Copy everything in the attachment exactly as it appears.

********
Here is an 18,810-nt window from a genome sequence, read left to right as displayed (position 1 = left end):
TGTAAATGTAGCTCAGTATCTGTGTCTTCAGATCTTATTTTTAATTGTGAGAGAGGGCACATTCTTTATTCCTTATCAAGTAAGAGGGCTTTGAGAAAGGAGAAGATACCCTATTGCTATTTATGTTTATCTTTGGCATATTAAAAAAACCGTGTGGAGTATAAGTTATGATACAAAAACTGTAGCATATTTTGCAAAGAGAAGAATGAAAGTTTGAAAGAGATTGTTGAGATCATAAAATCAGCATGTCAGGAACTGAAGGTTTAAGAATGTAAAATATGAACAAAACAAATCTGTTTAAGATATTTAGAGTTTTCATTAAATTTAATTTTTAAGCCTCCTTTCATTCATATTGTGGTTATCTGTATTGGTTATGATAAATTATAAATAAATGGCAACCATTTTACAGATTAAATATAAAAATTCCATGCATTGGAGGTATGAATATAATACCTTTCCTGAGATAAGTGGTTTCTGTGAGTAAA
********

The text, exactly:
Here is an 18,810-nt window from a genome sequence, read left to right as displayed (position 1 = left end):
TGTAAATGTAGCTCAGTATCTGTGTCTTCAGATCTTATTTTTAATTGTGAGAGAGGGCACATTCTTTATTCCTTATCAAGTAAGAGGGCTTTGAGAAAGGAGAAGATACCCTATTGCTATTTATGTTTATCTTTGGCATATTAAAAAAACCGTGTGGAGTATAAGTTATGATACAAAAACTGTAGCATATTTTGCAAAGAGAAGAATGAAAGTTTGAAAGAGATTGTTGAGATCATAAAATCAGCATGTCAGGAACTGAAGGTTTAAGAATGTAAAATATGAACAAAACAAATCTGTTTAAGATATTTAGAGTTTTCATTAAATTTAATTTTTAAGCCTCCTTTCATTCATATTGTGGTTATCTGTATTGGTTATGATAAATTATAAATAAATGGCAACCATTTTACAGATTAAATATAAAAATTCCATGCATTGGAGGTATGAATATAATACCTTTCCTGAGATAAGTGGTTTCTGTGAGTAAA